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Beyond the Cave

Hey Seniors: What’s Next?

Seniors share plans for their futures
Peyton Skinner
PICTURED: Mr. Atkins Senior Seminar class participates in cooking labs in order to obtain skills for the future.

Senior year brings a lot of uncertainties for the future. What college will I go to? What job do I want? What am I going to do with the rest of my life? Everyone has been there.
Some people seem like they have everything figured out. For others, uncertainty reigns supreme.
Planning can be time consuming, and it can be better to wait and figure out what one wants to do for sure before making commitments to life plans. Many seniors plan to attend college and then pursue a career.
Some people who have a plan have been planning for years. Senior Ali Johnson has had a plan in mind since she was twelve.
“I want to go to UC Irvine, ‘cause they have a pre-physical therapy program there.” Johnson stated.

“I want to go to UC Irvine, ‘cause they have a pre-physical therapy program there.”

— Ali Johnson, senior

Johnson wants to be a physical therapist when she is older. She hopes for a scholarship to make things easier, but plans on working while in college for extra support.
Another senior, Faith Burciaga, also wants to attend a four-year school with the hopes of going into a similar field. Like Johnson, she has been formulating a plan for her future years in advance and said she has everything mapped out “to a T.”
“My plan after high school is to try and get into a four year, hopefully a UC or Stanford [dream school]. From there I want to major in Biology or Molecular Biology, and go into the medical field and someday be a surgeon,” she stated.
She hopes for a scholarship once she graduates so she can immediately go to college and start her journey, which she says may take anywhere from twelve to fifteen years of school.
Owen Bartholow wants to go to Columbia Community College in order to get his credits and then work on an ambulance or design and engineer skis after he graduates, but he also has other options prepared.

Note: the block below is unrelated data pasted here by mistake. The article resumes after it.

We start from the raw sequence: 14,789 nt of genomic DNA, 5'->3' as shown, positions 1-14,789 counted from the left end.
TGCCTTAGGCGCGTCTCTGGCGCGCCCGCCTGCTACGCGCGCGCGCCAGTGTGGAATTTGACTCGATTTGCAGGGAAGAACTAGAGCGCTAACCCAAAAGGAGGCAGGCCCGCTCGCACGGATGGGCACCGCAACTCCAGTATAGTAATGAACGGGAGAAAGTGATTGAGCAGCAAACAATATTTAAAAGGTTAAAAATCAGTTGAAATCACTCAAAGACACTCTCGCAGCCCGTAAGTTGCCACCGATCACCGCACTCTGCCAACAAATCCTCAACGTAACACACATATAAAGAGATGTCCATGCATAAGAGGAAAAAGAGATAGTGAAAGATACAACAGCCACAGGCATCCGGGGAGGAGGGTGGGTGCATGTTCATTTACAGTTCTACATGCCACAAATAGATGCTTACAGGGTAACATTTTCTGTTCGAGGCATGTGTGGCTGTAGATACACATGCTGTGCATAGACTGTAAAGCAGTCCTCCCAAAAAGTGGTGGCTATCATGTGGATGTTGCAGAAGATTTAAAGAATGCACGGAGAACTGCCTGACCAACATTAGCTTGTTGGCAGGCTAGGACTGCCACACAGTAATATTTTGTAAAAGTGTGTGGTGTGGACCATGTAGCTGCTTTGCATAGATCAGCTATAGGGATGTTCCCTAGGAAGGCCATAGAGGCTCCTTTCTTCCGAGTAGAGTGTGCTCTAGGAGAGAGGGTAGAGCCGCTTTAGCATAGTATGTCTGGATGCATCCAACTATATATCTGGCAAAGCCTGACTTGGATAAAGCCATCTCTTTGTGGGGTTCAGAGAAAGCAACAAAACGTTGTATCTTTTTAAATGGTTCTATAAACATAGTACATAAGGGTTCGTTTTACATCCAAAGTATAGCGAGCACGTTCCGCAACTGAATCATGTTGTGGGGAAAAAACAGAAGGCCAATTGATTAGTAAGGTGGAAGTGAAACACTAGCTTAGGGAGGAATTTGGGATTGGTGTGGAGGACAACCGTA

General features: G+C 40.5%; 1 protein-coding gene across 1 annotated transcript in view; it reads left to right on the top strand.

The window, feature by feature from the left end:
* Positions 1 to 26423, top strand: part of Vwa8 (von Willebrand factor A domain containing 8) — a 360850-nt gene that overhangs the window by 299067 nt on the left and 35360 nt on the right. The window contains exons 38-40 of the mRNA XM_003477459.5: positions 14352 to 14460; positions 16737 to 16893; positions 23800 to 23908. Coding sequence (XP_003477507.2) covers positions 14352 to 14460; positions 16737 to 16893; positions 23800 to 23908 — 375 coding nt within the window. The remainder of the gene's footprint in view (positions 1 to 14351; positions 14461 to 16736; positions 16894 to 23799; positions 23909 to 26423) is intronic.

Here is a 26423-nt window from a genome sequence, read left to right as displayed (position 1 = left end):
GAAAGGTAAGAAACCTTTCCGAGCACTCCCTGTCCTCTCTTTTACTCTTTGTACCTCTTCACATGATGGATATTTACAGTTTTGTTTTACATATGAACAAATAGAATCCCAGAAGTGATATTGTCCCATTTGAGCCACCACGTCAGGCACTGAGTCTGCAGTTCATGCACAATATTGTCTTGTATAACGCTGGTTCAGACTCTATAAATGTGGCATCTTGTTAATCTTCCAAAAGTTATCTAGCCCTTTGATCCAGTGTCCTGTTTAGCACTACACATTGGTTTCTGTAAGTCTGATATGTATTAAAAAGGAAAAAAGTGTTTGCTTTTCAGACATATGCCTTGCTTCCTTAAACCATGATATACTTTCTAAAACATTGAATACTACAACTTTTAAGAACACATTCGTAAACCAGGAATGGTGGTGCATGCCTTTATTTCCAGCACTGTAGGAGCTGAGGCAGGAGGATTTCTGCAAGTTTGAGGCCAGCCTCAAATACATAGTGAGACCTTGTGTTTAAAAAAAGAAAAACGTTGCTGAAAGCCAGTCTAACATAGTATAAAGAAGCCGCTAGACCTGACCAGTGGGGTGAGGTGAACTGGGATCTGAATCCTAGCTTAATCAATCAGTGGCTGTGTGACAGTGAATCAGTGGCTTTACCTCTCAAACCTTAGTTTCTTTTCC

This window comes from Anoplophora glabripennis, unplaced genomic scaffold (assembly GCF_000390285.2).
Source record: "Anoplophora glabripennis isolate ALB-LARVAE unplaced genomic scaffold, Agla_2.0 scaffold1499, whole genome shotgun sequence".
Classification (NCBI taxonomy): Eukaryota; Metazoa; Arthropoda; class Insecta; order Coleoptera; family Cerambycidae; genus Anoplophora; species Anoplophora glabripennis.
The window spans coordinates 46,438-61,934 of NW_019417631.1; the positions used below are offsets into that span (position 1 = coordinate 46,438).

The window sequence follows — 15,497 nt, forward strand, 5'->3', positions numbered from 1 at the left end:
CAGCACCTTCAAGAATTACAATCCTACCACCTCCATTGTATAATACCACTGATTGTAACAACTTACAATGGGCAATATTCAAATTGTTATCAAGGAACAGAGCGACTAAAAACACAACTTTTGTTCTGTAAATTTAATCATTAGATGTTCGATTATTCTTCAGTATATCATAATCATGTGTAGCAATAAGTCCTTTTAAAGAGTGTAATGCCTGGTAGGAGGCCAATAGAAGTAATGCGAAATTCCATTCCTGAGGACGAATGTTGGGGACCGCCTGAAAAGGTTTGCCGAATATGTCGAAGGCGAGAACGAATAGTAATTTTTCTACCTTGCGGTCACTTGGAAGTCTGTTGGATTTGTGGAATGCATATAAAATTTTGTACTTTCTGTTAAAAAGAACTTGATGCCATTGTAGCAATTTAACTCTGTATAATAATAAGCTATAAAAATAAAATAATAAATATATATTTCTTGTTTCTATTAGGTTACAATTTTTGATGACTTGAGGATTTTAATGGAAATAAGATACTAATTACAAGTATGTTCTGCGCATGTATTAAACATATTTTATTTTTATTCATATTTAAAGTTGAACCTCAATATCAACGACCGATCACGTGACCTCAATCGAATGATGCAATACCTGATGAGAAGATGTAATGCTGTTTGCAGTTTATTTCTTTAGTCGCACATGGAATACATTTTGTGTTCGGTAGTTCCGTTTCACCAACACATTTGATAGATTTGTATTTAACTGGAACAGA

“For sure going to Columbia and I would either do engineering and then transfer to UNR (University of Reno) or just take my EMT (Emergency Medical Technician test) and then move into a full time ambulance,” Bartholow said.

“For sure going to Columbia and I would either do engineering and then transfer to UNR [University of Reno] or just take my EMT [Emergency Medical Technician test] and then move into a full time ambulance.”

— Owen Bartholow

Jack Hosek explained his plan after graduating as well.
“Probably get my two years in at Columbia. So far just that.”
His plan consists of going to Columbia and figuring out his future while there. He did not have a complete plan for his future, but there is plenty of time to figure things out nonetheless.
Hosek said that if any of his college applications were accepted, he would prefer to go there rather than Columbia.
When asked what he would major in, Hosek responded with uncertainty.
“I’ll be damned if I know.”
Linnea Carr talked about going to Columbia and taking their fire program. Then she will go to Redding, Ca. to be a “HotShot.”She explained what that entails.
“Crazy people who jump out of planes.”

The HotShots are an interagency crew that works with CalFire and local fire agencies.
Carr stated that she originally wanted to be a lawyer, but changed directions after learning about the difficult and time-consuming nature of law school.
Dylan O’Shea also shared his plans after graduation. His plans had been made since sometime last year.
“My top choice is NYU [New York University], my second is Pace University–also in New York–and then my third choice is USF [University of San Francisco]…I want to major in theater arts and then minor in Marketing or Communications,” O’Shea stated.
He went on to say that he looks out for when Mrs. Ditler emails students about scholarship opportunities, applying for the ones he is eligible for. He also spends his time working on his applications and writing his college essays.
For seniors who have not figured everything out yet, there are people that can help by offering solutions or even just lending an ear. Not everything needs to be planned right away, but planning ahead can be helpful.
Some seniors choose to take a gap year or go to a junior college until they figure things out. Nothing is ever too late to be started. Take your time and go when you are ready.

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Peyton Skinner
Peyton Skinner, Photo Editor
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